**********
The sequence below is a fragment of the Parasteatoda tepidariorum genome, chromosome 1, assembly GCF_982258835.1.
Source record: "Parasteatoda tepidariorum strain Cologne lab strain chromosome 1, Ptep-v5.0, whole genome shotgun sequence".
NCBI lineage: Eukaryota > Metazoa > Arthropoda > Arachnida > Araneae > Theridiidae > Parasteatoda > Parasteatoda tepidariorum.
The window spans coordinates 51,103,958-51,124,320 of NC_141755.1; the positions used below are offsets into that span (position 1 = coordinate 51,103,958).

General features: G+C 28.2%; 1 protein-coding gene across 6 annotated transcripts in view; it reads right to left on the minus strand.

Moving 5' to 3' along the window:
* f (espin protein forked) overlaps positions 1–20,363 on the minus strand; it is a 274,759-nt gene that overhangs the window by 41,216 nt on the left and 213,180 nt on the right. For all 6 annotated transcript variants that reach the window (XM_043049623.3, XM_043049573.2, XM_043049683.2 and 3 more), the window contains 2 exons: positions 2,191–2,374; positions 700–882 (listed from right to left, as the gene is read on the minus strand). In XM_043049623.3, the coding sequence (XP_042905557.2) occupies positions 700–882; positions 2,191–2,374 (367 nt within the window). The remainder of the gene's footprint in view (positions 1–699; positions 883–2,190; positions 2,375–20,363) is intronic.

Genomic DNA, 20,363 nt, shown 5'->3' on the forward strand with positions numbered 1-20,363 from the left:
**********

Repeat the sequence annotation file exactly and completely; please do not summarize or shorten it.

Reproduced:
The sequence below is a fragment of the Parasteatoda tepidariorum genome, chromosome 1, assembly GCF_982258835.1.
Source record: "Parasteatoda tepidariorum strain Cologne lab strain chromosome 1, Ptep-v5.0, whole genome shotgun sequence".
NCBI lineage: Eukaryota > Metazoa > Arthropoda > Arachnida > Araneae > Theridiidae > Parasteatoda > Parasteatoda tepidariorum.
The window spans coordinates 51,103,958-51,124,320 of NC_141755.1; the positions used below are offsets into that span (position 1 = coordinate 51,103,958).

General features: G+C 28.2%; 1 protein-coding gene across 6 annotated transcripts in view; it reads right to left on the minus strand.

Moving 5' to 3' along the window:
* f (espin protein forked) overlaps positions 1–20,363 on the minus strand; it is a 274,759-nt gene that overhangs the window by 41,216 nt on the left and 213,180 nt on the right. For all 6 annotated transcript variants that reach the window (XM_043049623.3, XM_043049573.2, XM_043049683.2 and 3 more), the window contains 2 exons: positions 2,191–2,374; positions 700–882 (listed from right to left, as the gene is read on the minus strand). In XM_043049623.3, the coding sequence (XP_042905557.2) occupies positions 700–882; positions 2,191–2,374 (367 nt within the window). The remainder of the gene's footprint in view (positions 1–699; positions 883–2,190; positions 2,375–20,363) is intronic.

Genomic DNA, 20,363 nt, shown 5'->3' on the forward strand with positions numbered 1-20,363 from the left: